Academic Editor:Junfei Jin, Laboratory of Hepatobiliary and Pancreatic Surgery, Affiliated Hospital of Guilin Medical University (China)
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Pseudotumor tuberculosis of liver: a rare entity
We present a rare case of a 46-year-old man who presented with recurrent fever and abdominal pain without other symptoms. Laboratory data were no specific for diagnosis. Abdominal imaging revealed a pseudotumor liver. A diagnosis of isolated liver tuberculosis with abscess component was confirmed with US-guided liver biopsy and histopathological examination. The patient received antibacillous drugs with success.
Tuberculosis is one of the most common diseases in Morocco 1. Although the prevalence of tuberculosis decreased quickly worldwide after the widespread use of antibacillous drugs, the prevalence has increased in recent years in immunocompromised and immunocompetent patients 1. Hepatic tuberculosis is an uncommon form of extrapulmonary tuberculosis. It is usually a disseminated disease associated with military tuberculosis, which is one of the most characteristic manifestations of tuberculosis. Localized tuberculosis of the liver in the pseudotumor form is rare 2. We report a rare case of isolated liver tuberculosis in young patient without any immunodeficiency treated successfully with antibacillous drugs.
A 46 year old man was admitted with 5 months history of remittent fever ranging between 37.6°C and 38.2°C. The fever was associated with chills and epigastric pain, as well as night sweats. The patient has also a history of 10 Kg weight loss along with loss of appetite. On clinical examination, the patient was, oriented in time and space, cooperative, febrile 37,9, anicteric and normopneic, without peripheral lymphadenopathy. He had abdominal tenderness in the epigastric region, without hepatosplenomegaly.
Laboratory analysis showed hemoglobin, 10.9 g/dL; white blood cell count, 9,800 cells/mm3, serum albumin, serum total bilirubin, alanine aminotransferase, aspartate aminotransferase, prothrombin time, hepatitis B surface antigen, and antibodies to hepatitis C, serum alpha-fetoprotein (AFP), carcinoembryonic antigen and carbohydrate antigen 19-9 (CA 19-9) were within normal range. Blood cultures were negative. Chest x-ray was normal. Ultrasound of abdomen showed a 10 cm hypoechogenic lesion in left liver (Figure 1). An abdominal CT showed a well-defined heterogeneous mass situated in his left hepatic lobe measuring 10 cm × 7 cm (Figure 2, Figure 3). The lesion featured central necrosis, a hyper-dense rim and a mild enrichment from the arterial phase in the CT, The diagnosis of primary hepatic tumor was suspected. An ultrasonography-guided needle biopsy of the liver was scheduled in order to rule out malignancy and to have a complete diagnosis. Cytology demonstrated a tuberculosis granuloma, acid-fast bacilli culture was positive (Figure 4). Anti-tuberculous therapy including isoniazid, rifampin, ethambutol, and pyrazinamide were prescribed. The patient completed the 6-month course of medication with success. The patient’s appetite and body weight were restored to previous levels. One year after the completion of treatment, the patient remained completely asymptomatic with disease free.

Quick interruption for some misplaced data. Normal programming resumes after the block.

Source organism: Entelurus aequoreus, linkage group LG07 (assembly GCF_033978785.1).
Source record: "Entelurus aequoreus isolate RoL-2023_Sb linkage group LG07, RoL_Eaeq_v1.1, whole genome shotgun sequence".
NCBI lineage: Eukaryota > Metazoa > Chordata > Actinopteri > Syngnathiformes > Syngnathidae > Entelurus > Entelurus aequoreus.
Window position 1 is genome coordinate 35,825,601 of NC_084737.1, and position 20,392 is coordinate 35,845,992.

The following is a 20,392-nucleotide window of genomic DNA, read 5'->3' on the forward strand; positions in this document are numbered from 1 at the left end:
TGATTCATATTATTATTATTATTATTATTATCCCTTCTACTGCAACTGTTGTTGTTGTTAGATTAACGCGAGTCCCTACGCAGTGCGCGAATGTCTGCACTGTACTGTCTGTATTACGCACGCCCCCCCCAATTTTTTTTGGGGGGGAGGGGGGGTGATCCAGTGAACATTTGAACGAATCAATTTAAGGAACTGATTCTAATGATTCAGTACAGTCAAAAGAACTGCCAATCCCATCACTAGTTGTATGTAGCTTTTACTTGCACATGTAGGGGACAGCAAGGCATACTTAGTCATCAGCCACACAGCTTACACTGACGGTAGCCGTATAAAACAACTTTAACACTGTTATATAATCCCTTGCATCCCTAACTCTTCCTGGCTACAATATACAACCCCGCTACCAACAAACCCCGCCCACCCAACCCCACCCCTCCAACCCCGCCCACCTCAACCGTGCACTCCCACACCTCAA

Tuberculosis is a health problem in the developing countries 1. It remains a healthcare challenge in the developed world probably due to increased immigration as well as to an increase in patients with the acquired immunodeficiency syndrome (AIDS) 2. Since 1950, 21 cases of isolated tuberculoma or tuberculous abscess of the liver have been reported in the world literature. Abdominal tuberculosis is a rare manifestation of extrapulmonary forms. Hepatobiliary tuberculosis is rare 3. Usually it is associated with foci of infection in the lungs or gastrointestinal tract 4.
Diffuse hepatic involvement with pulmonary or miliary tuberculosis is the most frequent forms in hepatic tuberculosis. The second common form is granulomatous hepatitis. It is a diffuse hepatic infiltration without pulmonary involvement. In our patient the lesion was a pseudotumor of the liver and presents the third form as a focal local tuberculoma or abscess 5.